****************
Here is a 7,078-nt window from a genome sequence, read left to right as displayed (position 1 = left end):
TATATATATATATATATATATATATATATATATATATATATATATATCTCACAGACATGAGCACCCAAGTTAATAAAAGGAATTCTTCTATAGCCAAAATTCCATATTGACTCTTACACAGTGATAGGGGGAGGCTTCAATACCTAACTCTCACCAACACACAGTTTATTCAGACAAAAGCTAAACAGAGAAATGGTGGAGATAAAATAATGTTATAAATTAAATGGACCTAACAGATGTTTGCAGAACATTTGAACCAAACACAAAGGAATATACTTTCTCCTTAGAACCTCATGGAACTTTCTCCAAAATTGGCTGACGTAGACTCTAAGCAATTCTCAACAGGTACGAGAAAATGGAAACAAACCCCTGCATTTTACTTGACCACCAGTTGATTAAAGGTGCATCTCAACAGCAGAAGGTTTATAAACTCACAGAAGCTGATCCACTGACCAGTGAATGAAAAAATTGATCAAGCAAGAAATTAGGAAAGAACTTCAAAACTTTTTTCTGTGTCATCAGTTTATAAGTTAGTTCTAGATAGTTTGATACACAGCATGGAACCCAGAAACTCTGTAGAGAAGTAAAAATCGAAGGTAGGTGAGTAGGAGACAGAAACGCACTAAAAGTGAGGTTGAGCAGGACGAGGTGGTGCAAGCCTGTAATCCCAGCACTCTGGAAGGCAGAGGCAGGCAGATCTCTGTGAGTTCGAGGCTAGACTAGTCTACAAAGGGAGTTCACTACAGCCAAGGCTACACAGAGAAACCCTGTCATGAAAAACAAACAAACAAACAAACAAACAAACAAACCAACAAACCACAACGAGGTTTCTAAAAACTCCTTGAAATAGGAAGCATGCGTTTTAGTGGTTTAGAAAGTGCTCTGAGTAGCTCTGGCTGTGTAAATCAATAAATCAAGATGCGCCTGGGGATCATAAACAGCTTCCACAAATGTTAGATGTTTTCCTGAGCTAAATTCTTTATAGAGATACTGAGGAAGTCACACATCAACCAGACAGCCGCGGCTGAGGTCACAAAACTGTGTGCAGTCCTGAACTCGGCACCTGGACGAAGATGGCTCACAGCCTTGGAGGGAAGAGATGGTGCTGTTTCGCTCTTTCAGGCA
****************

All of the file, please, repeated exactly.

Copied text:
Here is a 7,078-nt window from a genome sequence, read left to right as displayed (position 1 = left end):
TATATATATATATATATATATATATATATATATATATATATATATATCTCACAGACATGAGCACCCAAGTTAATAAAAGGAATTCTTCTATAGCCAAAATTCCATATTGACTCTTACACAGTGATAGGGGGAGGCTTCAATACCTAACTCTCACCAACACACAGTTTATTCAGACAAAAGCTAAACAGAGAAATGGTGGAGATAAAATAATGTTATAAATTAAATGGACCTAACAGATGTTTGCAGAACATTTGAACCAAACACAAAGGAATATACTTTCTCCTTAGAACCTCATGGAACTTTCTCCAAAATTGGCTGACGTAGACTCTAAGCAATTCTCAACAGGTACGAGAAAATGGAAACAAACCCCTGCATTTTACTTGACCACCAGTTGATTAAAGGTGCATCTCAACAGCAGAAGGTTTATAAACTCACAGAAGCTGATCCACTGACCAGTGAATGAAAAAATTGATCAAGCAAGAAATTAGGAAAGAACTTCAAAACTTTTTTCTGTGTCATCAGTTTATAAGTTAGTTCTAGATAGTTTGATACACAGCATGGAACCCAGAAACTCTGTAGAGAAGTAAAAATCGAAGGTAGGTGAGTAGGAGACAGAAACGCACTAAAAGTGAGGTTGAGCAGGACGAGGTGGTGCAAGCCTGTAATCCCAGCACTCTGGAAGGCAGAGGCAGGCAGATCTCTGTGAGTTCGAGGCTAGACTAGTCTACAAAGGGAGTTCACTACAGCCAAGGCTACACAGAGAAACCCTGTCATGAAAAACAAACAAACAAACAAACAAACAAACAAACCAACAAACCACAACGAGGTTTCTAAAAACTCCTTGAAATAGGAAGCATGCGTTTTAGTGGTTTAGAAAGTGCTCTGAGTAGCTCTGGCTGTGTAAATCAATAAATCAAGATGCGCCTGGGGATCATAAACAGCTTCCACAAATGTTAGATGTTTTCCTGAGCTAAATTCTTTATAGAGATACTGAGGAAGTCACACATCAACCAGACAGCCGCGGCTGAGGTCACAAAACTGTGTGCAGTCCTGAACTCGGCACCTGGACGAAGATGGCTCACAGCCTTGGAGGGAAGAGATGGTGCTGTTTCGCTCTTTCAGGCA